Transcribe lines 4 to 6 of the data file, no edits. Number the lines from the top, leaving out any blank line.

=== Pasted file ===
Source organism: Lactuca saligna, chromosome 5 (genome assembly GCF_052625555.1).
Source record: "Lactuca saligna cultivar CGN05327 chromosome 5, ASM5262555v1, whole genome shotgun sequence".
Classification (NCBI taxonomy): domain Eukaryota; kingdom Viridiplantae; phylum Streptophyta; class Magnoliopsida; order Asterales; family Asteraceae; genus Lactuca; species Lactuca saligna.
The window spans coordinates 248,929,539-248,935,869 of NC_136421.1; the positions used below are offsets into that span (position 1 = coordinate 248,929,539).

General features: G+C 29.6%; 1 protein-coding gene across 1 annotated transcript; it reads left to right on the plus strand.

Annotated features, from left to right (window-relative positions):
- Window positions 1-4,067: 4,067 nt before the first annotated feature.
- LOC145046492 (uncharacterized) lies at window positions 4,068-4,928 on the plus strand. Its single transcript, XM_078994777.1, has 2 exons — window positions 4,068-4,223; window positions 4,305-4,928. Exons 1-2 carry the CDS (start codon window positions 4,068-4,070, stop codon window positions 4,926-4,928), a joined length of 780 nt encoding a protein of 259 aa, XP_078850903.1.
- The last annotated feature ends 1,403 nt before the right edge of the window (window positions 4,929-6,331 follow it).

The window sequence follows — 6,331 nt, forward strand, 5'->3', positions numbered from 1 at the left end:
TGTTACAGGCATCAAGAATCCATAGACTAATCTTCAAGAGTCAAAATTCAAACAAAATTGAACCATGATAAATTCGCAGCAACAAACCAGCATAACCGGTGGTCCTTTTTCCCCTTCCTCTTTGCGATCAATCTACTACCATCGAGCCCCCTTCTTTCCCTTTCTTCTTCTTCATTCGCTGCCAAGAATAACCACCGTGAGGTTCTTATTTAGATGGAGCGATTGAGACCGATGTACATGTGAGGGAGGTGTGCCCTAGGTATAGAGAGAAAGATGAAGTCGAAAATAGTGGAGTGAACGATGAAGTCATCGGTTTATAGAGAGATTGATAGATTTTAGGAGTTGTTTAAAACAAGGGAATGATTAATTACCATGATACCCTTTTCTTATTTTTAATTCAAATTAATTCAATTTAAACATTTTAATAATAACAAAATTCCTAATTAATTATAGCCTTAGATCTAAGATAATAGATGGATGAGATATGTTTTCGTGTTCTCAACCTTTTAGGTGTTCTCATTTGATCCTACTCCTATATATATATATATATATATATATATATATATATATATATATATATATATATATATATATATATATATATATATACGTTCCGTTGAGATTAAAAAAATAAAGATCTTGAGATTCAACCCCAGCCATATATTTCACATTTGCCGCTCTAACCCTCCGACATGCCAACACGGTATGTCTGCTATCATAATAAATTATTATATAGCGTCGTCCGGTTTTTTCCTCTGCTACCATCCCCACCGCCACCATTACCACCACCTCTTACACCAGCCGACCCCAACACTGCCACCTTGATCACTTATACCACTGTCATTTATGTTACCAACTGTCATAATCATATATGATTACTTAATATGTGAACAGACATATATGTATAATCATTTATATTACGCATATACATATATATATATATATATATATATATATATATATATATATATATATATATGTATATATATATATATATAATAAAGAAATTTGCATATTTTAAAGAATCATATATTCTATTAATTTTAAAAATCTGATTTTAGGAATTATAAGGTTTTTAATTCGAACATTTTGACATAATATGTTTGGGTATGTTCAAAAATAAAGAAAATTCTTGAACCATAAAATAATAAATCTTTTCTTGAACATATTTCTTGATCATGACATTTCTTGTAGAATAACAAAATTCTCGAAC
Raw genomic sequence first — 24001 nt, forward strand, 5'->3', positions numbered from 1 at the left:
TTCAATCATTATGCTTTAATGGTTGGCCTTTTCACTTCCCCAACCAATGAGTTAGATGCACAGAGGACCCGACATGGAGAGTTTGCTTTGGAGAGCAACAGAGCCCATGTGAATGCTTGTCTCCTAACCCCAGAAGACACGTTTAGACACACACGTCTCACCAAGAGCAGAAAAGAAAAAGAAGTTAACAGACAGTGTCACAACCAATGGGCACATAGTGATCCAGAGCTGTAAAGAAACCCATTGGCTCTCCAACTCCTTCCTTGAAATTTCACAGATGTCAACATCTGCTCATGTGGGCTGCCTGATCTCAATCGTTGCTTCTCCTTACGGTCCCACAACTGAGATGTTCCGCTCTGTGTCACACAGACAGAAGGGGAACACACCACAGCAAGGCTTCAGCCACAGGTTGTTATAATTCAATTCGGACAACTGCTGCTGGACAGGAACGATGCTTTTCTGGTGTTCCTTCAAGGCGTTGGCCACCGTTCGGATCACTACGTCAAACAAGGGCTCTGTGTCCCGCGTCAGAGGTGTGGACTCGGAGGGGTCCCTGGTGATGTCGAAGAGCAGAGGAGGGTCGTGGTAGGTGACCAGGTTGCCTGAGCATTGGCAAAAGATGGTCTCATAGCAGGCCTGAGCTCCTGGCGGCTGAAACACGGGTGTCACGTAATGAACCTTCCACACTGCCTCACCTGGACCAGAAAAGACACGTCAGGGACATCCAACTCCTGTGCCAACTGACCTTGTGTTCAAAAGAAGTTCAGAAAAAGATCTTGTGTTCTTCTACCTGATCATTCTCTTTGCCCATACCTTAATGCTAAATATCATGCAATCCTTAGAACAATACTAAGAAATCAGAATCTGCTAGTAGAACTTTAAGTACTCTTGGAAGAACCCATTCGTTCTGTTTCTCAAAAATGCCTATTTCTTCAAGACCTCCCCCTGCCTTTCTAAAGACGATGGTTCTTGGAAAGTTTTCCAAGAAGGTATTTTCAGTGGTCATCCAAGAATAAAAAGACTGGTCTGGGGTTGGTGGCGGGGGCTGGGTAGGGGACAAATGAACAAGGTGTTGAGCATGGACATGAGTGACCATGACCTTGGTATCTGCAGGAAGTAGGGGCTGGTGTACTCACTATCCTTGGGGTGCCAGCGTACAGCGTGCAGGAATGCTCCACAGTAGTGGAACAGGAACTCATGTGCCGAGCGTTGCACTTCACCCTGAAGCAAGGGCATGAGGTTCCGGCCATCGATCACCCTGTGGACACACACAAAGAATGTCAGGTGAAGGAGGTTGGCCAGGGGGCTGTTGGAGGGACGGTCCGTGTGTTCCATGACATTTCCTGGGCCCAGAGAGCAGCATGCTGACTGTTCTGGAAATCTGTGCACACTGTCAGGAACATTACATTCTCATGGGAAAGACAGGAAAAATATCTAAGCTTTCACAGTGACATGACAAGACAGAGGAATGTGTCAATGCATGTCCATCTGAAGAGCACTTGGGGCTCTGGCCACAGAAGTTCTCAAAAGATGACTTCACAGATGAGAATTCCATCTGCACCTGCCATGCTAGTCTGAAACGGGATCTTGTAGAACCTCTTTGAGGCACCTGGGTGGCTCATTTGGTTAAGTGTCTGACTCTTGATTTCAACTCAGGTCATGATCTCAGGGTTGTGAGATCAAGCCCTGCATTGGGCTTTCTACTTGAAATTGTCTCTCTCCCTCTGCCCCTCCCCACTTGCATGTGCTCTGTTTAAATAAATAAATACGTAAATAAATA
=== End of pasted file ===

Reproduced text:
The window spans coordinates 248,929,539-248,935,869 of NC_136421.1; the positions used below are offsets into that span (position 1 = coordinate 248,929,539).

General features: G+C 29.6%; 1 protein-coding gene across 1 annotated transcript; it reads left to right on the plus strand.

Annotated features, from left to right (window-relative positions):